This is exactly what happened to me! One day I received a letter from Wells Fargo telling me that my checking account was overdrawn by over a thousand dollars. There’s no way that could have happened. I had to open a checking account to cash a $750.00 rent rebate check, I opened the account on a Thursday and immediately withdrew $100.00 cash. I came back the next afternoon and wrote a check for the remainder of the funds. I told them to close the account, and they said they would.
Nearly two years later, I received another letter from Wells Fargo that I was overdrawn, this time only for a few hundred dollars, and that I needed to correct this problem or they would be sending my account to their collections department. We went through the same thing all over again. I told them to close the account, they kept it open, and somebody was using the account.
I told them that I was not responsible for the overdraft since I thought the account was going to be closed. I told them that if I received another letter telling me I was overdrawn, I was going to go to the US Attorney General’s office and file a lawsuit that everyone on the planet would learn about. That’s the kind of publicity that big companies, especially banks, don’t want to deal with.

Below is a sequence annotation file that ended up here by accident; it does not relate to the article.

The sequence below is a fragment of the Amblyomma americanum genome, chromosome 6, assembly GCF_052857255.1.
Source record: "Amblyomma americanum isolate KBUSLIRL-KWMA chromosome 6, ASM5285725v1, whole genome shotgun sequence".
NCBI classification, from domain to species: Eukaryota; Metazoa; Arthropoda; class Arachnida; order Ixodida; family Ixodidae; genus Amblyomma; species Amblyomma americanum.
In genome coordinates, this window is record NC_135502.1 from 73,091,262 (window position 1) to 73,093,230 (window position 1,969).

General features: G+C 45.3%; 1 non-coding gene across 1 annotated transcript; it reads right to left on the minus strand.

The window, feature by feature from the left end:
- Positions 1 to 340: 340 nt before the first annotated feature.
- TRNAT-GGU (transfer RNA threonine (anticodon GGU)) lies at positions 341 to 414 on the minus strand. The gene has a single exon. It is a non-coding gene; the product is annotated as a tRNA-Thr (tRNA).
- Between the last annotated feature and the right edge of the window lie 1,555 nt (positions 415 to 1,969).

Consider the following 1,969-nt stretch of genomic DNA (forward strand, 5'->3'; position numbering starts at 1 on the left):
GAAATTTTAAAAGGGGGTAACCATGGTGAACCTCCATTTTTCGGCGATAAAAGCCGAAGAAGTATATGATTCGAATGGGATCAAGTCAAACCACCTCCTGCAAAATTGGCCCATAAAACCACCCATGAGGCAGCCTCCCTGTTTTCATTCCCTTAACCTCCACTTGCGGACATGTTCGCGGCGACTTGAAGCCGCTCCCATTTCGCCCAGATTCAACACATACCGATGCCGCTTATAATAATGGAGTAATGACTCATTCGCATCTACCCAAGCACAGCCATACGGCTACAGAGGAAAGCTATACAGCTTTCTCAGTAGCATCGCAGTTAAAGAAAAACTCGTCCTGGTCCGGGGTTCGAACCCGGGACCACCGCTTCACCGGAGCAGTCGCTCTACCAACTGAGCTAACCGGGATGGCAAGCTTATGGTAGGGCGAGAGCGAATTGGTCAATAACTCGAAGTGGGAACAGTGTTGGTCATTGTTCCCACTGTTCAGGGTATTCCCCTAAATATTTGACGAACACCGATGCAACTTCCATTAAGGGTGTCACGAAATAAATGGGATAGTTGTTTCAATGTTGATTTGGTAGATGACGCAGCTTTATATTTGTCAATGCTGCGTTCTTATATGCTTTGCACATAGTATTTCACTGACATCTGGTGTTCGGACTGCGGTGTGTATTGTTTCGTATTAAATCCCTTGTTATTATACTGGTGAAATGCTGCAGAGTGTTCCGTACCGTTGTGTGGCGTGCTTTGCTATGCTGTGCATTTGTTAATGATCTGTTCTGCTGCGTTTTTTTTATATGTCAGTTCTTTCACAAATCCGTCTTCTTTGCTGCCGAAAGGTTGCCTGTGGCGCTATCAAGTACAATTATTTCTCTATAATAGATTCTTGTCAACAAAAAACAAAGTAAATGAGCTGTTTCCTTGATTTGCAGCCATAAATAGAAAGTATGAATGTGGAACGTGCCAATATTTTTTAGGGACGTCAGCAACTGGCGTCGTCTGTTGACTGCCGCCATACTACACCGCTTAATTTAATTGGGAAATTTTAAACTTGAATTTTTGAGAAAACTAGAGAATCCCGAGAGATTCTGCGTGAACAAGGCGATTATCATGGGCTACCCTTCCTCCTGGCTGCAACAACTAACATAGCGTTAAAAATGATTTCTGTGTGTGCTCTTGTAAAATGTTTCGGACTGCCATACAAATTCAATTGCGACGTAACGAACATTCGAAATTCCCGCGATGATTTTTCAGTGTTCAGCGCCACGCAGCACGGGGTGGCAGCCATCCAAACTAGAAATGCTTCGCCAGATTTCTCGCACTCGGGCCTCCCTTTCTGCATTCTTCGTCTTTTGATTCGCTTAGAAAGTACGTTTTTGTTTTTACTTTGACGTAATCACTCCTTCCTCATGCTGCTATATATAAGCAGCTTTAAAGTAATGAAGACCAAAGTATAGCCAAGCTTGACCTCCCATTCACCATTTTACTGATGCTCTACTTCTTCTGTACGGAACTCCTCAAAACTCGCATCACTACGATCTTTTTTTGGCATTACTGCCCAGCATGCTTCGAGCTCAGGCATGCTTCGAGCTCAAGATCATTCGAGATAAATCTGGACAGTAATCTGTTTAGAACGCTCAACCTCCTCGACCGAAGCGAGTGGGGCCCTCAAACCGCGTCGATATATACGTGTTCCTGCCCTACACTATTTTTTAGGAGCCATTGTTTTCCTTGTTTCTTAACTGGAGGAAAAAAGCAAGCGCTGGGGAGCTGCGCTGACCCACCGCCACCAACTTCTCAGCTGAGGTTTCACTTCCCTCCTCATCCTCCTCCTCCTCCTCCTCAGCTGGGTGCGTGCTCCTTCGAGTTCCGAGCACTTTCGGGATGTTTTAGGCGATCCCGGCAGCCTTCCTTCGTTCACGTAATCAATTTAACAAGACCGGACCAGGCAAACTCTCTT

The account was closed, and I never received another letter from them.
This video describes everything that I went through with the criminals at Wells Fargo.
By Zoe Christen Jones
Updated on: March 25, 2021 / 7:10 PM / CBS News
Jessica Walter, the Emmy Award-winning actress known for her starring roles in “Arrested Development” and “Archer,” has died, her daughter said in a statement Thursday. She was 80.